The Teacher Behavior Checklist (TBC) consists of 28 items mainly used to measure college teachers’ performance or to investigate the primary qualities of good teachers. Psychometric studies using the TBC have presented evidence of its validity and reliability in different cultures. However, TBC content validity is exclusively based on self-reported measurements, which presents limitations that are widely discussed in the literature. Our study sought to investigate an alternative measurement for TBC content validity using a latency-based task, namely the Implicit Relational Assessment Procedure (IRAP). The main objective was to assess the strength of the relationship between the concept of “Good Teacher” and “Bad Teacher” and six positive and negative features derived from TBC items using an IRAP preparation. The second objective was to investigate the correlation between IRAP and TBC scores. The participants were 64 undergraduate students (M = 21; F = 43), aged 16 to 36. The IRAP trials included six target stimuli selected from the TBC that could be either “Good Teacher” or “Bad Teacher,” and six labels that could be either positive or negative features. The IRAP revealed that the “Good Teacher” is “Positive,” not “Negative.” On the other hand, the “Bad Teacher” is “Negative,” but participants could not deny that this teacher has “Positive” features. Only one statistically significant correlation was found between the Good Teacher-Negative IRAP trial type and the TBC score. Future studies should expand the use of implicit measurements in psychometric studies using the TBC.
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The effective teacher is one who favors learning without turning educational stimuli into an aversive value for the student. Moreover, what is taught must increase the chances of the learner attenuating or solving problem situations (for her/himself and also for the society of which she/he is a part) outside the classroom. Although we theoretically defend the use of the term “effective teacher” (see Henklain, 2017), studies on the TBC have employed expressions such as “Excellent Teacher,” “Master Teacher,” and sometimes “Good Teacher,” which is easier for participants to understand. The expression “Good Teacher,” for instance, is the smallest and easiest one. For this reason, hereafter we will use the term “Good Teacher” as the construct being evaluated by the TBC.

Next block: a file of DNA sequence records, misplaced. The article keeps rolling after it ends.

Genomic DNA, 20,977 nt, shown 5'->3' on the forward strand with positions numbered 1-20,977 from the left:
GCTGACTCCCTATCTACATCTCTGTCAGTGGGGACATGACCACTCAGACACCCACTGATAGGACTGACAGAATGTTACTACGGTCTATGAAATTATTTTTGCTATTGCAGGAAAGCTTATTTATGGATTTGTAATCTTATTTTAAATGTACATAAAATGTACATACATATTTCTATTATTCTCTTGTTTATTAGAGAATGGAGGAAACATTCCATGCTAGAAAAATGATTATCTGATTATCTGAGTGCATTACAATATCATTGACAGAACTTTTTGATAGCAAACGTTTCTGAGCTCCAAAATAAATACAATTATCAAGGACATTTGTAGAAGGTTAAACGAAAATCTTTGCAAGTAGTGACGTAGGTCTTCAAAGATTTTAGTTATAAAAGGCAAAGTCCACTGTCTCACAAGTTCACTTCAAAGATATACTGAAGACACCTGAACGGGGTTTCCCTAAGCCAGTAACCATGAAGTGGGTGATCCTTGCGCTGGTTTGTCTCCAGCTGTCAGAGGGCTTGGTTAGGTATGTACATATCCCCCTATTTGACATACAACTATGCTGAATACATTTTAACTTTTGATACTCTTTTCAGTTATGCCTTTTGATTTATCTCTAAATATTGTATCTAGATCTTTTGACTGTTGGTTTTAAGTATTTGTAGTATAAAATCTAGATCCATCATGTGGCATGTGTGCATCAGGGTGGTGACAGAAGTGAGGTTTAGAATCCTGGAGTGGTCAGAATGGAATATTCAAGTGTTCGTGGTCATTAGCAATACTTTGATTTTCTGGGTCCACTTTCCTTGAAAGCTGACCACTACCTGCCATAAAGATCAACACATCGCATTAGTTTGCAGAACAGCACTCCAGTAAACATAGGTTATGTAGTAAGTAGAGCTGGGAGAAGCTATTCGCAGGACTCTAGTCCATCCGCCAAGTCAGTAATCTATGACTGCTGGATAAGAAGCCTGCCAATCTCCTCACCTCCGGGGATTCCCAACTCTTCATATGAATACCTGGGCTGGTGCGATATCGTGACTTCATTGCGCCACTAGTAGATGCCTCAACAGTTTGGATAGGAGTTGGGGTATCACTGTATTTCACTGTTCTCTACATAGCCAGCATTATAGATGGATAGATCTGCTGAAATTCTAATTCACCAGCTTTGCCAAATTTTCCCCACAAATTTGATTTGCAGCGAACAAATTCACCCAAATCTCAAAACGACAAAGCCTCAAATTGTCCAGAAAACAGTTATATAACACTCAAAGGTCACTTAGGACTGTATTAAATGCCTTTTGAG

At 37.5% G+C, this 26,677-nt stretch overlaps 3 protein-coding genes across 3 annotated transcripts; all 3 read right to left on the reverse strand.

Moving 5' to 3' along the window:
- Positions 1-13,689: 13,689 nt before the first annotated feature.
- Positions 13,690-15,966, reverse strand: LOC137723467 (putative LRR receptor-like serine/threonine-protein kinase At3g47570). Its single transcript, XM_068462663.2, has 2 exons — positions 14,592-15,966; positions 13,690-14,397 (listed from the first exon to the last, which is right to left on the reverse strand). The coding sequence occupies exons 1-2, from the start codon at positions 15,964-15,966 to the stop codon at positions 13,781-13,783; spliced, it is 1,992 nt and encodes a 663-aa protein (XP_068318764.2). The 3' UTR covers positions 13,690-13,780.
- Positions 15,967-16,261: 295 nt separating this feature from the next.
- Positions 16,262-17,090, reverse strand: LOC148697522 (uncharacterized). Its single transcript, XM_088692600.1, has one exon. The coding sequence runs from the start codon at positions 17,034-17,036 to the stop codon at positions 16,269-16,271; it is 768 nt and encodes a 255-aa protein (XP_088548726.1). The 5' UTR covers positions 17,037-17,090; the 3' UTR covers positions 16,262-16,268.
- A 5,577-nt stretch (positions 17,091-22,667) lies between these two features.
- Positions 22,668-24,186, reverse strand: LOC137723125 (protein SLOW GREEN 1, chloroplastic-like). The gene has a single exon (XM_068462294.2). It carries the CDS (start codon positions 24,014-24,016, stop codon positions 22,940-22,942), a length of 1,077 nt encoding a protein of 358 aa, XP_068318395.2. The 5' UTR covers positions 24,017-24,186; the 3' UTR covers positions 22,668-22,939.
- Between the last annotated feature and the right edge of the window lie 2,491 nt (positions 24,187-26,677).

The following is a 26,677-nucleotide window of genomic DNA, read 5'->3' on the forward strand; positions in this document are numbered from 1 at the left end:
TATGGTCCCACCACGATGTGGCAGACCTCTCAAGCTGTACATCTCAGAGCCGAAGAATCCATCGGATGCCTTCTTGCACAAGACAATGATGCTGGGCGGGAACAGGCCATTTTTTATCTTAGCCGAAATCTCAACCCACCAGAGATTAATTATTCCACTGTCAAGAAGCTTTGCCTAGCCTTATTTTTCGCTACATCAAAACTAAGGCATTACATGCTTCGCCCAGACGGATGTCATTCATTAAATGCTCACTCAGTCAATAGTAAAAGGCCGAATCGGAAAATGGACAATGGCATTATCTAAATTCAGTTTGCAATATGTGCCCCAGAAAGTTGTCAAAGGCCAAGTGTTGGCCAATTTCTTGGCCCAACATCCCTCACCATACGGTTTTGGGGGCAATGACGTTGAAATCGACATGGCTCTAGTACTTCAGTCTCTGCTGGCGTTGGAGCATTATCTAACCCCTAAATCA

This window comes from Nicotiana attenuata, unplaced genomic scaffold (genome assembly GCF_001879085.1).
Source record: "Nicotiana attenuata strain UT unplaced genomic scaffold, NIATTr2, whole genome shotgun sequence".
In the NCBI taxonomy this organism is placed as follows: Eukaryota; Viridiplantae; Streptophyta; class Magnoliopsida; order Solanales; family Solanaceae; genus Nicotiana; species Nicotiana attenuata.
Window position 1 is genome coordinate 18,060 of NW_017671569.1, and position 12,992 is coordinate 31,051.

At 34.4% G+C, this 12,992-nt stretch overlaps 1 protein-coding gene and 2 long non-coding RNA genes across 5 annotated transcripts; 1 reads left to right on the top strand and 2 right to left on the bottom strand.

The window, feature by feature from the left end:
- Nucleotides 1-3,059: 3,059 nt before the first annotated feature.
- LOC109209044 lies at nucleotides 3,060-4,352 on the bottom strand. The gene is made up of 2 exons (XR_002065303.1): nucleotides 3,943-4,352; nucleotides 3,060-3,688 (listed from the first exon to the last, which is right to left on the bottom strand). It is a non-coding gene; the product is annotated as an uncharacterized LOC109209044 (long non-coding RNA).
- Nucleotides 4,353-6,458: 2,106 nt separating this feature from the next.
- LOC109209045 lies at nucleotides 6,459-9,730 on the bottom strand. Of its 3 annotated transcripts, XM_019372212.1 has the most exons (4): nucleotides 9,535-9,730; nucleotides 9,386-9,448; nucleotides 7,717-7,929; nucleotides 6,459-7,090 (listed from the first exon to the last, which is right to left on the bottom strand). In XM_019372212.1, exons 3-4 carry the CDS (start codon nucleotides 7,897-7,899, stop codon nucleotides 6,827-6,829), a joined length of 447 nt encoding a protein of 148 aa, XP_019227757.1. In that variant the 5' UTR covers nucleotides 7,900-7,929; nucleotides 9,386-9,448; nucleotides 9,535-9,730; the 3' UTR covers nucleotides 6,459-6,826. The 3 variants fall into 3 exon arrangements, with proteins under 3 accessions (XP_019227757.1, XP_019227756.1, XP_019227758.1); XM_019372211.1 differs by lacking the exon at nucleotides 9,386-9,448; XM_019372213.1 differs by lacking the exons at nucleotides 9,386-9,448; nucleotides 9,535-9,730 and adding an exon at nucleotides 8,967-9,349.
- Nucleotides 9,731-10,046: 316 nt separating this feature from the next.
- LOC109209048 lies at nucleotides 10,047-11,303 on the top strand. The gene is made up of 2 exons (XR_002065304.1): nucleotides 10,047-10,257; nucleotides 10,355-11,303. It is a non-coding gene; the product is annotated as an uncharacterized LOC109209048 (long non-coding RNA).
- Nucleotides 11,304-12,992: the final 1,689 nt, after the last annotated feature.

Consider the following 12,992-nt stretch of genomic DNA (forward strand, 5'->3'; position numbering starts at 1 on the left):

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This research was supported by the São Paulo Research Foundation (FAPESP 2016/05935-6, 2017/10037-0, 2008/57705-8) and by the Brazilian National Research Council (CNPq, Grants 573972/2008-7, and 465686/2014-1); this study is also part of the research program of the National Institute of Science and Technology on Behavior, Cognition, and Teaching (INCT-ECCE).
Conflict of Interest
The authors declare they have no conflict of interest.
All procedures performed in studies involving human participants were in accordance with the ethical standards of the institutional and national research committee and with the 1964 Helsinki declaration and its later amendments or comparable ethical standards. This research was approved by the Brazilian platform for ethics committees (Plataforma Brasil, Certificate of Submission for Ethical Appraisal No. 54448416.6.0000.5302).
Informed consent was obtained from all individual participants included in the study.
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Henklain, M.H.O., Haydu, V.B., Carmo, J.S. et al. Expanding the evidence of content validity for the Teacher Behavior Checklist using the IRAP. Psychol Rec 69, 205–214 (2019). https://doi.org/10.1007/s40732-019-00334-9
- Content validity
- Teacher Behavior Checklist
- Implicit Relational Assessment Procedure